NATO troops kill Karzai's cousin in botched raid, Afghans say

Continued photo coverage documenting the U.S., Afghan and NATO military effort in Afghanistan.
Washington Post Foreign Service
Thursday, March 10, 2011; 7:39 PM

KABUL - The accidental killing of a cousin of President Hamid Karzai by a U.S. Special Forces team became on Thursday the latest in a string of high-profile civilian casualties that have further soured the relationship between the president and his American benefactors.

The fatal shooting late Wednesday of Yaar Mohammad Khan, 65, a second cousin of the president, in a night raid in southern Afghanistan, stoked fresh anger from Karzai, who has become increasingly critical of the way NATO is prosecuting the war.

"The president sees this as another lamentable case of loss of life," said presidential spokesman Waheed Omer. "This was the result of an irresponsible and unnecessary night raid. His message is that they have to stop these irresponsible night raids that kill innocent Afghans."

Civilian deaths caused by NATO have declined over the past year, even as the tempo of the war has dramatically increased and thousands of new U.S. troops have poured into Afghanistan, according to military and U.N. statistics.

Still, U.S. military officials say the prominent nature of several recent incidents could severely undermine the counterinsurgency effort here as the war continues in its 10th year.

The incident comes a little more than a week after NATO pilots in eastern Afghanistan mistakenly killed nine boys collecting firewood. The airstrike prompted an unusually irate statement from Karzai and a rare personal apology from Gen. David H. Petraeus, the commander of U.S. and NATO troops here. It also provoked demonstrations by Afghans angry over what is perceived as disregard among foreigners for Afghan lives.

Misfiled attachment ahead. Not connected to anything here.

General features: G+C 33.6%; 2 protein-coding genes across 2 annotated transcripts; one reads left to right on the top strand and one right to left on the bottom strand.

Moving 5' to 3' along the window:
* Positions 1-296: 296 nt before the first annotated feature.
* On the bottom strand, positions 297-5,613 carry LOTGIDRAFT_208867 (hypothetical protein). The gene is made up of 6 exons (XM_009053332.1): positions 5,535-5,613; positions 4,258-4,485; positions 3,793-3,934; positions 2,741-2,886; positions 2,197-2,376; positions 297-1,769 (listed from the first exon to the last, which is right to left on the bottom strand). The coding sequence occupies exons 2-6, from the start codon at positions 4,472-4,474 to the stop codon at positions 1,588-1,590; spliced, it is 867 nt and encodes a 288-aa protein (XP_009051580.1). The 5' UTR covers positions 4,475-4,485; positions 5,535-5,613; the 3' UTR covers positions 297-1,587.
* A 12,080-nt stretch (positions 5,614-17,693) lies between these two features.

"Although perception is always hard to overcome, here it is a different challenge because of illiteracy and lack of trust of foreigners," a U.S. military official said Thursday night, speaking on condition of anonymity to discuss a politically sensitive issue.

Since late 2009, NATO has taken several steps to reduce civilian casualties, including placing more restrictions on when troops can fire their weapons. The effort led to a 26 percent drop last year in the number of civilians killed by NATO or Afghan government forces, according to a U.N. report issued Wednesday.

By contrast, the number of civilians killed by the Taliban and its allies jumped 28 percent. The U.N. estimates that insurgents were responsible for three-quarters of the 2,777 civilians killed during fighting in Afghanistan last year. Overall, civilian deaths were up 15 percent in 2010, largely because of Taliban suicide bombings, roadside bombings and assassinations.

Khan's death late Wednesday garnered immediate attention here, with the Taliban issuing a statement noting that not even Karzai's family is spared the "evil" of NATO forces.

Relatives said U.S. Special Operations troops were apparently attempting to take Khan's son into custody in the family's home in Dand district of Kandahar province, suspecting he was a Taliban fighter. For reasons that have not been fully explained, the 65-year-old was fatally shot.

"The target was someone else, but unfortunately my poor cousin became the victim," said Ahmed Wali Karzai, the president's half-brother.

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